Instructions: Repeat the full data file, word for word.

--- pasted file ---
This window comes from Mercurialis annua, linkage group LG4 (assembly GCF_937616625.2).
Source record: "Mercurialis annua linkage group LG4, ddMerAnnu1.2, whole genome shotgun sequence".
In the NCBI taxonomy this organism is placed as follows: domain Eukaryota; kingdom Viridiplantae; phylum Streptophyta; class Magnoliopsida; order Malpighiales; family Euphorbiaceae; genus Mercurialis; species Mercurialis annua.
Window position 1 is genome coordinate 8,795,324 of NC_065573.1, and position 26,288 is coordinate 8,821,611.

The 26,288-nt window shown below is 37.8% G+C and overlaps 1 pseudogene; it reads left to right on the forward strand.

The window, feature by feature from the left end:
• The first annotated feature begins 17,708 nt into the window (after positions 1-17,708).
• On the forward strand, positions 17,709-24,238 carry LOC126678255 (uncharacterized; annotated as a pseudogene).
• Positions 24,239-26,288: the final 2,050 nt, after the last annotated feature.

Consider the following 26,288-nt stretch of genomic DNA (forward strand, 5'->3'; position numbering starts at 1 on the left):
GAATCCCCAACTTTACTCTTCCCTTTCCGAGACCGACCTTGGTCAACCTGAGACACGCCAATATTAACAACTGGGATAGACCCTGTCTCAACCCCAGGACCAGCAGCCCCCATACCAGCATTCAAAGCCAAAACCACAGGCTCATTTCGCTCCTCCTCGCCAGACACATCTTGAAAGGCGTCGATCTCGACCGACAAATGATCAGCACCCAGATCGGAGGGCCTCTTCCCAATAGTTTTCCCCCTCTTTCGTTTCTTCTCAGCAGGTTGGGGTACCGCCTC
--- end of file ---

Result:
This window comes from Mercurialis annua, linkage group LG4 (assembly GCF_937616625.2).
Source record: "Mercurialis annua linkage group LG4, ddMerAnnu1.2, whole genome shotgun sequence".
In the NCBI taxonomy this organism is placed as follows: domain Eukaryota; kingdom Viridiplantae; phylum Streptophyta; class Magnoliopsida; order Malpighiales; family Euphorbiaceae; genus Mercurialis; species Mercurialis annua.
Window position 1 is genome coordinate 8,795,324 of NC_065573.1, and position 26,288 is coordinate 8,821,611.

The 26,288-nt window shown below is 37.8% G+C and overlaps 1 pseudogene; it reads left to right on the forward strand.

The window, feature by feature from the left end:
• The first annotated feature begins 17,708 nt into the window (after positions 1-17,708).
• On the forward strand, positions 17,709-24,238 carry LOC126678255 (uncharacterized; annotated as a pseudogene).
• Positions 24,239-26,288: the final 2,050 nt, after the last annotated feature.

Consider the following 26,288-nt stretch of genomic DNA (forward strand, 5'->3'; position numbering starts at 1 on the left):
GAATCCCCAACTTTACTCTTCCCTTTCCGAGACCGACCTTGGTCAACCTGAGACACGCCAATATTAACAACTGGGATAGACCCTGTCTCAACCCCAGGACCAGCAGCCCCCATACCAGCATTCAAAGCCAAAACCACAGGCTCATTTCGCTCCTCCTCGCCAGACACATCTTGAAAGGCGTCGATCTCGACCGACAAATGATCAGCACCCAGATCGGAGGGCCTCTTCCCAATAGTTTTCCCCCTCTTTCGTTTCTTCTCAGCAGGTTGGGGTACCGCCTC